Now the longest tenured member in history of the Senate Judiciary Committee, Senator Kennedy has been either the Chairman or Ranking Member of its Subcommitee on Immigration and Refugee Affairs for most of that period. And for much of that time, his chief aide for these matters was Jerry Tinker, who passed away untimely in 1995.
I first met Jerry in the early 1960s in Calcutta, India, when he was a student there and later worked for the (now defunct) United States Information Service in cultural affairs. The USIS was not then as much of a pure propaganda machine as it later became. Through its auspices and Jerry's instrumentality, we met such non-establishment figures as Rev. William Sloane Coffin, Prof. Logan (an African-American scholar deeply involved in civil rights), Pete Seeger, Lawrence Ferlinghetti and Allen Ginsberg!
Jerry presided over an informal salon of students and visitors, including as ragtag a bunch of young idealists as I have ever known - the first members of the Peace Corps. We imbibed deeply of American culture and politics (and such other iconic American artifacts as Jim Beam) in what were heady days for American prestige abroad (Vietnam was in the future).
Jerry had a deep and abiding love and concern for the struggles of the developing world, especially India, and in particular, Bengal. He rose to be the staff director of his subcommitte and chief author of the Immigration Reform Act of 1990 (and the unacknowledged one of the "Crisis in South Asia" report footnoted below). But at his heart he remained a "field rat".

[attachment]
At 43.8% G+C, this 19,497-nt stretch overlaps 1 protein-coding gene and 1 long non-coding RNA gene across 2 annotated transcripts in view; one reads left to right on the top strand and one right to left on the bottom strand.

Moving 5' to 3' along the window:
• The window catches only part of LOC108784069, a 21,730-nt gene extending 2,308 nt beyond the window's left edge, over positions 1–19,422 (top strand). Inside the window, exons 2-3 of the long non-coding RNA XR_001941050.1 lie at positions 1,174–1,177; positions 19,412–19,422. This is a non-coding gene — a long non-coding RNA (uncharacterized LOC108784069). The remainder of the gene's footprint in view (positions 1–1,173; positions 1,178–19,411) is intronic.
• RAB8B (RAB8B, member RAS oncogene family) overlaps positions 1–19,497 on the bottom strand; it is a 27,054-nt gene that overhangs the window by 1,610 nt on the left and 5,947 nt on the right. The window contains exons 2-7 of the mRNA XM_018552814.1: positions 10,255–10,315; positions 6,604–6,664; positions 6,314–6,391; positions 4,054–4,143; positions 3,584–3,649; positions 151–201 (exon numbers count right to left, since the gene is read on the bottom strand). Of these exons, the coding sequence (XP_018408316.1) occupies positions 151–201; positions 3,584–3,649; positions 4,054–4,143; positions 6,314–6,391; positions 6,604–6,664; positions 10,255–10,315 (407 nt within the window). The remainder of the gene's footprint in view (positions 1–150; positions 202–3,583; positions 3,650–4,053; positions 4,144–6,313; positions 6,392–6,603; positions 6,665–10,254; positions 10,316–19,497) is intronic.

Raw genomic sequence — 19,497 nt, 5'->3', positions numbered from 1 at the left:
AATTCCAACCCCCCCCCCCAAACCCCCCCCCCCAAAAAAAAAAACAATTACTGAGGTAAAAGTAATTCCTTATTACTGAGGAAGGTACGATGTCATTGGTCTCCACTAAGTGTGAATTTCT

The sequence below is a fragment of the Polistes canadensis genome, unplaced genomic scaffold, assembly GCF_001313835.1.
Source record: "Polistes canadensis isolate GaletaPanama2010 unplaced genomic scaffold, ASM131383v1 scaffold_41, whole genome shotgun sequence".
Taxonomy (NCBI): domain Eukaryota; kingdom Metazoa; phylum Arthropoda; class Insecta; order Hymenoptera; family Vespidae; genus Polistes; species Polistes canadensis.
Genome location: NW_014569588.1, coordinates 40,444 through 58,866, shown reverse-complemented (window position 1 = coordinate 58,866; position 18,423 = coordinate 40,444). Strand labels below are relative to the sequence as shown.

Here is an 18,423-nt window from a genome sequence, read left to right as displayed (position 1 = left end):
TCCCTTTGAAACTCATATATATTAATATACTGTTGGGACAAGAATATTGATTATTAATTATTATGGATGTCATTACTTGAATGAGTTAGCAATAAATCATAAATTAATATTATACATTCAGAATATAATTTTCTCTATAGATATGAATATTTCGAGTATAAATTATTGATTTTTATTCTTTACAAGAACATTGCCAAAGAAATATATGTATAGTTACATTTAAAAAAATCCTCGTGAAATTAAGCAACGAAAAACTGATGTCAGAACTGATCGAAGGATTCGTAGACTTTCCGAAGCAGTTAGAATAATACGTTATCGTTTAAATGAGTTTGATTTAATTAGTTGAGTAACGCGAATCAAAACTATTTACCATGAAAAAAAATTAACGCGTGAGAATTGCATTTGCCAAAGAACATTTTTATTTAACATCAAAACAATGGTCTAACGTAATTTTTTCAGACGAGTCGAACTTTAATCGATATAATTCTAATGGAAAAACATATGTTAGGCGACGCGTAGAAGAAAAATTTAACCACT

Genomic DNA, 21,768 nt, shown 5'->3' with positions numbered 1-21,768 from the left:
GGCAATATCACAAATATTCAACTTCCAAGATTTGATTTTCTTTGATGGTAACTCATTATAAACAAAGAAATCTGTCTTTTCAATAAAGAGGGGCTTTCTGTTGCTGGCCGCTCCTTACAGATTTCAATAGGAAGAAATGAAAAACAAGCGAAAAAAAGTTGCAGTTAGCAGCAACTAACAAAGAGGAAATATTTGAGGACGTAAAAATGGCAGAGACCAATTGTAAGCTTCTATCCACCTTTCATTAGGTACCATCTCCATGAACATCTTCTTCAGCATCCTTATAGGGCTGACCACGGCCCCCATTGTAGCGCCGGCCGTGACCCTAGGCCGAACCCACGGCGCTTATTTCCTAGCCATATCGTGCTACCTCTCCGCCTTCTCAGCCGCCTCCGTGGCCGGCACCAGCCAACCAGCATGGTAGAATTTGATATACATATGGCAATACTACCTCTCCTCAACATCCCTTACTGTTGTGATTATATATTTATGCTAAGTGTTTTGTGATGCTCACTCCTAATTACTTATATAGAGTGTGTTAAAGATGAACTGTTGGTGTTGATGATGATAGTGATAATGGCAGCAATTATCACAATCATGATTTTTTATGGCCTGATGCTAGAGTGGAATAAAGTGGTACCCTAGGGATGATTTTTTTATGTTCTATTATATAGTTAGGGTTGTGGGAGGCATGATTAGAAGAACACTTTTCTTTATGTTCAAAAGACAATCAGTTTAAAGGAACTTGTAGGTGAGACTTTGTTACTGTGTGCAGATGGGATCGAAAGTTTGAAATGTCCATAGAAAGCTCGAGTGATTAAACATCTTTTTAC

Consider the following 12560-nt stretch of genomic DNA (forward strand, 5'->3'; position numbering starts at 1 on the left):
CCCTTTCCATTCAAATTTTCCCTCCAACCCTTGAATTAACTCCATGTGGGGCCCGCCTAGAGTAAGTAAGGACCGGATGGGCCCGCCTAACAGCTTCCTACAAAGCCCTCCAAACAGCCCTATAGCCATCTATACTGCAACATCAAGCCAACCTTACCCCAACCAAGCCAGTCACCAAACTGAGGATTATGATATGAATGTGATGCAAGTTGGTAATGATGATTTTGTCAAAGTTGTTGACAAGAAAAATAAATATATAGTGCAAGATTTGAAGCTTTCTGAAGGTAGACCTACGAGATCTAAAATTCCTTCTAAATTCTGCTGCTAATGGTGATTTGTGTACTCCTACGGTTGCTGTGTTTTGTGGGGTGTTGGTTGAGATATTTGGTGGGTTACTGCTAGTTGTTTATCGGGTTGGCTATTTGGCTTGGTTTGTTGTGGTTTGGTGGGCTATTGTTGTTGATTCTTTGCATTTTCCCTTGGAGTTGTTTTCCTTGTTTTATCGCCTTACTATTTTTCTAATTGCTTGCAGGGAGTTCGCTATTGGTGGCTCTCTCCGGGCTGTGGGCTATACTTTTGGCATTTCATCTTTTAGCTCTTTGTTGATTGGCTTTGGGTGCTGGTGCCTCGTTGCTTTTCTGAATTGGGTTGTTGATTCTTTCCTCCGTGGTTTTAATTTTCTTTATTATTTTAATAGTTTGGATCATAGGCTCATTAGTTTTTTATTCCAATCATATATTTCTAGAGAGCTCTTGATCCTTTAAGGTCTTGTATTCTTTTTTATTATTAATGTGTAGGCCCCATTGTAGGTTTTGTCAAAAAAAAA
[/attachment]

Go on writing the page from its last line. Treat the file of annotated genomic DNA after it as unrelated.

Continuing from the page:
I met him in Calcutta in 1972 when he came through. He always seemed as much at home there (then as now, not an easy city for most Americans to like) and in the villages as he was in Washington. I ran into him in Nairobi, Kenya in 1984 or 85 (I was there as part of my job with an international aid organization, he was going home after another field trip to Ethiopia). And over the years, we stayed in touch, both as friends and whenever my professional needs required his help, which he always gave unstintingly.
In an essay on Senator Kennedy and his efforts on behalf of humanity, I think it is only fitting to pay tribute to Jerry Tinker, who was the humanitarian heart and soul of much of the senator's work and a true friend of mankind's poorest and most dispossessed.
Om Shanti. Shanti. Shanti.
(1) Report to the United States Senate, titled "Crisis in South Asia". The most complete excerpt online is to be found here, not a site whose views the writer otherwise supports.
Photo credits: Wikipedia commons, People Magazine